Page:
Getting Settled: Preparing for Your First Year in Canada | RBC Blog

Moving to a new country can be both exciting and overwhelming. It's a time of change from the familiar, and being prepared and knowledgeable about the first few things to attend to would go a long way.

Every year, Canada welcomes thousands of newcomers from all around the world. While moving you and your family across the world is not easy, establishing a routine would help in settling and integrating to life in Canada, setting you and your family up for success from the beginning.
The first 100 days are important. Here are a few things to consider when you first arrive:


Make a Visit to Your Local Government Service Office

To apply for important government issued documents you need including:

  1. Social Insurance Card (SIN Card): a nine-digit you will need this number to work in Canada or to apply for government programs and benefits. Find a Service Canada Office near you to get started.
  2. Health Card: Healthcare is likely different in Canada than it is back home. With your health card, you will be covered for a range of services. The next big step is finding out what additional insurance you may need, and other healthcare providers including a family doctor in your community.
  3. Driver’s License: The process for getting a driver’s license in Canada depends on the province or territory in which you live and on your driving background. Learn more here.


Open Up Your First Canadian Bank Account and Start Building Credit History Right Away

Credit and credit history is needed in Canada for bigger purchases like a home or car, but may also be required for cell phone bills, rent and others monthly expenses. Additional information about banking for newcomers is available here.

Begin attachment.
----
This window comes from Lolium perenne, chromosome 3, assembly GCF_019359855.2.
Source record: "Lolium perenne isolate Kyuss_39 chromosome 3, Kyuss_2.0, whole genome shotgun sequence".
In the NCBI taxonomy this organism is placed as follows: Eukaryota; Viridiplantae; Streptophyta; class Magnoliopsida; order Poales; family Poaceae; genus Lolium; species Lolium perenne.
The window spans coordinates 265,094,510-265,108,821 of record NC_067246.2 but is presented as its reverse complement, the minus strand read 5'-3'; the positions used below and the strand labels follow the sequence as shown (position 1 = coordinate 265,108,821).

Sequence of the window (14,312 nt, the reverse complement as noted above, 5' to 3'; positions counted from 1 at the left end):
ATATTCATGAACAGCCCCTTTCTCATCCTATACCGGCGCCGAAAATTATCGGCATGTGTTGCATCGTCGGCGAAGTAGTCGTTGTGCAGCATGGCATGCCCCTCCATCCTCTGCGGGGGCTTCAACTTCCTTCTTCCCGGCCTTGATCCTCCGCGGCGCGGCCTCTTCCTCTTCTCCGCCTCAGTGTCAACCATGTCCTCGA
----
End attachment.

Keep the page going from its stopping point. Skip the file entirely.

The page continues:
Start Building a Social Network in Your New Community

There are lots of free services and community organizations for newcomers. You can even start researching before arrival to set up meetings and social events upon in advance. Visit the Canadian Immigration website for more information on what’s available in your new community.

Stay in Touch With Your Roots by Joining Cultural Associations

This familiarity may help with the transition to life in Canada and you will meet new friends along the way.

Moving to a new country requires a significant adjustment. Preparing before you leave and knowing how to effectively settle into a routine upon your arrival will facilitate the transition.

Ivy Chiu is the Senior Director of Client Strategies at RBC. As someone who has lived around the world, Ivy is familiar with challenges and opportunities that come with moving to a new country.

The following article first appeared on RBC Discover & Learn on MMM, DD, 2018

Previous Article
Impressive First Impressions
Impressive First Impressions

When you meet someone for the first time, you have a small window of time to make a great first impression.

Next Article
What Makes an Exceptional Leader
What Makes an Exceptional Leader

But what makes someone an effective, inspiring and well-respected leader? And what do you need to do to bec...